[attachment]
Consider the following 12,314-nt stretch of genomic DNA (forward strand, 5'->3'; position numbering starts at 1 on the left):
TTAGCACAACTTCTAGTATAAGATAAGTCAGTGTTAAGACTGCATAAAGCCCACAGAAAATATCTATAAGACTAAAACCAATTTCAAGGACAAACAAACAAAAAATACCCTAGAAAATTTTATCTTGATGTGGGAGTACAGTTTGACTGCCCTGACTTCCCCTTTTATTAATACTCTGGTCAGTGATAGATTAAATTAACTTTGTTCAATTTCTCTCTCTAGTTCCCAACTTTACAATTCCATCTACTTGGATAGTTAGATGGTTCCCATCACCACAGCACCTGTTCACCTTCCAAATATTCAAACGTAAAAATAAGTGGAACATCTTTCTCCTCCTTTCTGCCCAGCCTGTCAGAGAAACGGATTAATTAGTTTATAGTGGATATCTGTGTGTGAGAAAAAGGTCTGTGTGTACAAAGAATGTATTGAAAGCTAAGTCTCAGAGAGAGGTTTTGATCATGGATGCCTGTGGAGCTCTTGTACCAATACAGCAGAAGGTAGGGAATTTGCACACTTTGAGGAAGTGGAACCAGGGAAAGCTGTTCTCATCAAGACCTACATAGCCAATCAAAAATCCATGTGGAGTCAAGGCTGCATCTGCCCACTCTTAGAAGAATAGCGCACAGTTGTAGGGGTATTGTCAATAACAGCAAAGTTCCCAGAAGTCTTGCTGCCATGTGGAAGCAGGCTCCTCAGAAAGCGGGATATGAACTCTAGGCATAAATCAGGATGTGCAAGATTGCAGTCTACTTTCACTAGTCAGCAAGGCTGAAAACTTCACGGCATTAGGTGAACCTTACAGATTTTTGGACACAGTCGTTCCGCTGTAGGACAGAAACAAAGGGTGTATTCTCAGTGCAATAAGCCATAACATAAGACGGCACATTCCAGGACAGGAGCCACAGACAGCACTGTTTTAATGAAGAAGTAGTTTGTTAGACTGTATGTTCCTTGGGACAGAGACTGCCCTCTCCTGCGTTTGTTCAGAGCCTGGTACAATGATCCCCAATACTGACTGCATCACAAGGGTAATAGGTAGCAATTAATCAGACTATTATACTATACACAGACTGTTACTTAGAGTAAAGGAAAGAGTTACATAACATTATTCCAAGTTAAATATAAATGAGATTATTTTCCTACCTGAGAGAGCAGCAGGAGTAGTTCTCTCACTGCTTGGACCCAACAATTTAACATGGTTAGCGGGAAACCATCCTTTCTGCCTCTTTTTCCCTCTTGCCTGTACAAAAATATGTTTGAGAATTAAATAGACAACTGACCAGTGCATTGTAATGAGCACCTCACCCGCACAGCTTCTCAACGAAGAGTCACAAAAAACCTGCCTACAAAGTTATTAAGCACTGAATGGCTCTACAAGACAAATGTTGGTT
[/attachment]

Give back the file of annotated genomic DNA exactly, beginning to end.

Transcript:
Consider the following 12,314-nt stretch of genomic DNA (forward strand, 5'->3'; position numbering starts at 1 on the left):
TTAGCACAACTTCTAGTATAAGATAAGTCAGTGTTAAGACTGCATAAAGCCCACAGAAAATATCTATAAGACTAAAACCAATTTCAAGGACAAACAAACAAAAAATACCCTAGAAAATTTTATCTTGATGTGGGAGTACAGTTTGACTGCCCTGACTTCCCCTTTTATTAATACTCTGGTCAGTGATAGATTAAATTAACTTTGTTCAATTTCTCTCTCTAGTTCCCAACTTTACAATTCCATCTACTTGGATAGTTAGATGGTTCCCATCACCACAGCACCTGTTCACCTTCCAAATATTCAAACGTAAAAATAAGTGGAACATCTTTCTCCTCCTTTCTGCCCAGCCTGTCAGAGAAACGGATTAATTAGTTTATAGTGGATATCTGTGTGTGAGAAAAAGGTCTGTGTGTACAAAGAATGTATTGAAAGCTAAGTCTCAGAGAGAGGTTTTGATCATGGATGCCTGTGGAGCTCTTGTACCAATACAGCAGAAGGTAGGGAATTTGCACACTTTGAGGAAGTGGAACCAGGGAAAGCTGTTCTCATCAAGACCTACATAGCCAATCAAAAATCCATGTGGAGTCAAGGCTGCATCTGCCCACTCTTAGAAGAATAGCGCACAGTTGTAGGGGTATTGTCAATAACAGCAAAGTTCCCAGAAGTCTTGCTGCCATGTGGAAGCAGGCTCCTCAGAAAGCGGGATATGAACTCTAGGCATAAATCAGGATGTGCAAGATTGCAGTCTACTTTCACTAGTCAGCAAGGCTGAAAACTTCACGGCATTAGGTGAACCTTACAGATTTTTGGACACAGTCGTTCCGCTGTAGGACAGAAACAAAGGGTGTATTCTCAGTGCAATAAGCCATAACATAAGACGGCACATTCCAGGACAGGAGCCACAGACAGCACTGTTTTAATGAAGAAGTAGTTTGTTAGACTGTATGTTCCTTGGGACAGAGACTGCCCTCTCCTGCGTTTGTTCAGAGCCTGGTACAATGATCCCCAATACTGACTGCATCACAAGGGTAATAGGTAGCAATTAATCAGACTATTATACTATACACAGACTGTTACTTAGAGTAAAGGAAAGAGTTACATAACATTATTCCAAGTTAAATATAAATGAGATTATTTTCCTACCTGAGAGAGCAGCAGGAGTAGTTCTCTCACTGCTTGGACCCAACAATTTAACATGGTTAGCGGGAAACCATCCTTTCTGCCTCTTTTTCCCTCTTGCCTGTACAAAAATATGTTTGAGAATTAAATAGACAACTGACCAGTGCATTGTAATGAGCACCTCACCCGCACAGCTTCTCAACGAAGAGTCACAAAAAACCTGCCTACAAAGTTATTAAGCACTGAATGGCTCTACAAGACAAATGTTGGTT